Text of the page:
Smoke alarms and carbon monoxide detectors: Smoke alarms work 24 hours a day. There should be a smoke alarm on every level of the house, preferably, with one on the ceiling or high on the wall on the hallway outside the bedrooms and one inside each bedroom. The reason for this is that smoke may put people into a deeper sleep said Velazquez-Sanchez. Fire alarms can be sensitive so it’s best to have one 10 feet away from stoves.
Smoke alarms should be replaced every 10 years and tested at least once a month. If the smoke alarm uses batteries, they should be replaced once a year or whenever they are chirping as a result of the battery running out of charge. It is recommended to replace battery operated smoke alarms with Lithium battery smoke alarms which are intended to last up to 10 years. An interconnected system is recommended because when one sounds, then they all sound.
A carbon monoxide detector should be placed on the wall about five feet from the floor and close to any heating vent or appliance, which can introduce carbon monoxide into the home. The symptoms of carbon monoxide poisoning are similar to the flu or food poisoning and includes headaches, nausea, dizziness, light headedness and shortness of breath.
Velazquez-Sanchez recommends a detector that is run by both batteries and electricity. If the power goes out or if the battery dies the detector can still function with the alternative energy source.
Escape plan: Everyone should have an escape plan and it should be planned with the entire household. Velazquez-Sanchez said people should draw a map of their home and determine two ways to escape from every room: either the door or the window. If the window is on a second floor or higher, having an escape ladder would be beneficial in case escaping through the window is necessary. There also needs to be a meeting place to confirm that everyone has escaped.
Velazquez-Sanchez said families need to practice an escape to ensure that everyone knows what they’re doing.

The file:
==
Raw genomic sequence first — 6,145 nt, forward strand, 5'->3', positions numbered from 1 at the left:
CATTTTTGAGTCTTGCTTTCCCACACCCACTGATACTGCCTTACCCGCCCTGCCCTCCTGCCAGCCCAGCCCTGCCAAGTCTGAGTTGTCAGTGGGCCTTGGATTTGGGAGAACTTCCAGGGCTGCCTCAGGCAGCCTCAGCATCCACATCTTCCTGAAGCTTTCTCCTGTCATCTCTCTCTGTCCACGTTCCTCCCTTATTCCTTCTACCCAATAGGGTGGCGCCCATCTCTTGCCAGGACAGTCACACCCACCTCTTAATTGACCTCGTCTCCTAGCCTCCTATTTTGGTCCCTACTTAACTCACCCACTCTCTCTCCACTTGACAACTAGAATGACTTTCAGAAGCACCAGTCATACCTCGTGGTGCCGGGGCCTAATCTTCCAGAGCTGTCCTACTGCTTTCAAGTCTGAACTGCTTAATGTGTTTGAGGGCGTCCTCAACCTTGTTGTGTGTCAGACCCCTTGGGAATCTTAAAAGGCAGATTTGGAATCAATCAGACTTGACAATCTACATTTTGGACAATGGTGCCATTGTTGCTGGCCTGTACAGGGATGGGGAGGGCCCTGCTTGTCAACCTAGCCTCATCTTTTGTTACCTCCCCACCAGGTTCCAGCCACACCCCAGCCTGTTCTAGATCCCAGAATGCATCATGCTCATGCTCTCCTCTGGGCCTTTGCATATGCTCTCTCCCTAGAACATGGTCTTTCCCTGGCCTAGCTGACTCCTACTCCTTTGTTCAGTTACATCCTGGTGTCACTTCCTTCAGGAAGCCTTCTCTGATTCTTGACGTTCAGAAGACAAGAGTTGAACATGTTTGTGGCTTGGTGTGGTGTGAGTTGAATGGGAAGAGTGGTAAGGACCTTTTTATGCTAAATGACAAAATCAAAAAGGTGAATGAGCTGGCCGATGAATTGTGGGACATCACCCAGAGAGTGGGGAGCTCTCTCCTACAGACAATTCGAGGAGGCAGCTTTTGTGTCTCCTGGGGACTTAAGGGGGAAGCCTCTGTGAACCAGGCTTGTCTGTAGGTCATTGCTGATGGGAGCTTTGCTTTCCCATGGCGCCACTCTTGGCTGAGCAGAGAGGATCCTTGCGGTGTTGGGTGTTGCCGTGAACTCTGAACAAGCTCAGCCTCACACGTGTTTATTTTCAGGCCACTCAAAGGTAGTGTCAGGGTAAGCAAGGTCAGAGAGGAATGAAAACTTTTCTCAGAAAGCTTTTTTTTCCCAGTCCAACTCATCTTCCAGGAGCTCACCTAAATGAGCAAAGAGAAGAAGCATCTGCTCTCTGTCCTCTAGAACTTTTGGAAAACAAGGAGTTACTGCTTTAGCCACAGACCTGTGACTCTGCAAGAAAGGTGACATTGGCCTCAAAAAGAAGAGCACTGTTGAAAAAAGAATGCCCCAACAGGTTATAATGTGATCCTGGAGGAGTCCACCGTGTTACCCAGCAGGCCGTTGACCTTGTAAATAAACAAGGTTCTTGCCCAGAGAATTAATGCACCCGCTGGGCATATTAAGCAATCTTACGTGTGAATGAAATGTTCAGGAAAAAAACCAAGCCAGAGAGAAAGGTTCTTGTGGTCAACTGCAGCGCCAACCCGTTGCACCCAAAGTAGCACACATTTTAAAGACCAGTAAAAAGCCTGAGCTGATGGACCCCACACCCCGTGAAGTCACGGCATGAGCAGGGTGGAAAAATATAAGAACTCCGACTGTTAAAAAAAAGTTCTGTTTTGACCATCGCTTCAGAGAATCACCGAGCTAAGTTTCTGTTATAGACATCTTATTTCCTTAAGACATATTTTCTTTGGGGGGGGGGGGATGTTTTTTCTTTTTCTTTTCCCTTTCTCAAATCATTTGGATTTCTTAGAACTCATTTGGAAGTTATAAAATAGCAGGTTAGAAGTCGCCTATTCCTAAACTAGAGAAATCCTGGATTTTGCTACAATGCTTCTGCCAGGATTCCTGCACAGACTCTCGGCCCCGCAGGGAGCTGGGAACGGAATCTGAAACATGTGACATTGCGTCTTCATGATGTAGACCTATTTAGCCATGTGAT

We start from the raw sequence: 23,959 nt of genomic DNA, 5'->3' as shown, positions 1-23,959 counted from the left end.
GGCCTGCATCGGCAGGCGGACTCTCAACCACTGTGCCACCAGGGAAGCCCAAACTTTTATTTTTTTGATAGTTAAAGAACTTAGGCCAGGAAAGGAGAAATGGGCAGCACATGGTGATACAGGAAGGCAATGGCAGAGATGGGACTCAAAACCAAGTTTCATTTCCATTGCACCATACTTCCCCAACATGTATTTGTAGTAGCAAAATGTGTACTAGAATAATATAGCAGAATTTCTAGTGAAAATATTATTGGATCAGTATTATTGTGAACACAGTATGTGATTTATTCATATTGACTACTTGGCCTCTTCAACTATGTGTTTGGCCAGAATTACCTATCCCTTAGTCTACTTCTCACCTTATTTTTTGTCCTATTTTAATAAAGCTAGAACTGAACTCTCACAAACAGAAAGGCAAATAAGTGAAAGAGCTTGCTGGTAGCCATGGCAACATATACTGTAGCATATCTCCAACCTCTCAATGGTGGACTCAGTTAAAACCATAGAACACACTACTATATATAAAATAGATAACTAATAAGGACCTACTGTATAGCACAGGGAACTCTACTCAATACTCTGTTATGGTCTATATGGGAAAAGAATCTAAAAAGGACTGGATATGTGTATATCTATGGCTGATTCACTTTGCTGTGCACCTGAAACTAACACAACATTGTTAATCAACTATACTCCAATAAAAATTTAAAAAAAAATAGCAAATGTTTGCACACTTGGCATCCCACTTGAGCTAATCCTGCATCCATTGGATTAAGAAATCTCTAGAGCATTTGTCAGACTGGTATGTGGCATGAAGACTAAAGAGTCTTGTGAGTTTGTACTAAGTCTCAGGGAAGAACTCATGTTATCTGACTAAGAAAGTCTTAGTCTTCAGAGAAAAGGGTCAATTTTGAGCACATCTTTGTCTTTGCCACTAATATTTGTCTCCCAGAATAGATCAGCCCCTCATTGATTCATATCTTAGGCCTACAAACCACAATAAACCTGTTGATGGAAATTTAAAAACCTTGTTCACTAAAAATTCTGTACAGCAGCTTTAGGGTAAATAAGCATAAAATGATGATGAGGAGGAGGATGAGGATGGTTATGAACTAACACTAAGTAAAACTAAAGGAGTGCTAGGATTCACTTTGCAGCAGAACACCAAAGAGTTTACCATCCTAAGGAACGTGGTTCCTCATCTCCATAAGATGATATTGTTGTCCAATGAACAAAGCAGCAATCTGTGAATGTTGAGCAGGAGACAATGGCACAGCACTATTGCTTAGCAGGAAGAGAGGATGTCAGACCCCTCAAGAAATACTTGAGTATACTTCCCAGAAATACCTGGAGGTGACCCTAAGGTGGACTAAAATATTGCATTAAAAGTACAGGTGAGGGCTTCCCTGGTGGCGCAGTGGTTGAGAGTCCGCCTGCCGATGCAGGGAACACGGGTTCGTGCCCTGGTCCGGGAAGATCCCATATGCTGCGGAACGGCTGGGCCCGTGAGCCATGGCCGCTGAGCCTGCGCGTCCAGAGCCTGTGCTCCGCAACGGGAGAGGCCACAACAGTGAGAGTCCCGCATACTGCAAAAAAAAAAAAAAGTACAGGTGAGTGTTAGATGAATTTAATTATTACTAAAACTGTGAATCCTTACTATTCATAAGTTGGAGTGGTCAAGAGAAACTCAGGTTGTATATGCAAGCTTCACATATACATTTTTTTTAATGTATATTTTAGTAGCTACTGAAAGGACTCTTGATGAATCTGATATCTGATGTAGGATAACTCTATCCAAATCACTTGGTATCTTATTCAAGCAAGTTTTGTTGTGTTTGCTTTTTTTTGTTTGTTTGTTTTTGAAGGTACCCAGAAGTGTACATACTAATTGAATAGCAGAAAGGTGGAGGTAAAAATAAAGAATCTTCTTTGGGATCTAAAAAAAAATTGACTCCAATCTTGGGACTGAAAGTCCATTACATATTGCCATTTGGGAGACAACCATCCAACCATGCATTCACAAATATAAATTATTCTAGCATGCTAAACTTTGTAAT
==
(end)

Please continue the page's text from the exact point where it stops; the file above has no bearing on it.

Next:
Additional resources and advice: Velazquez-Sanchez recommends some habits to further ensure fire safety in the home. He said people should practice, “close before you doze.” In other words, close your bedroom door before sleeping to prevent the smoke, heat and fire from entering your bedroom and spreading.
If a fire breaks out and you are trapped in your room, hang a blanket out the window and stay by the window. It’s important to stay visible, so that firefighters can find and rescue you. Having a flashlight by the window can help to get people’s attention if needed.
During a fire, touch the door and around the doorframe with the back of your hand before opening the door. If it’s hot, use your alternative escape option. If it’s cool, then open the door slowly and check for smoke or flames. Once you leave the room, close the door behind you to prevent smoke from entering your room in case you have to return to it.
Also, patch up old holes and spaces so a fire can’t spread. Keep the chute open in the fireplace when having a fire. Don’t smoke while using an oxygen tank. And park away from dry leaves to prevent car fires.
Milwaukee residents can call (414) 286-8980 for a free 10-year lithium battery smoke alarm. Search “fire extinguisher inspections” online to find the place closest to you. You can also visit Survive Alive Milwaukee for more information.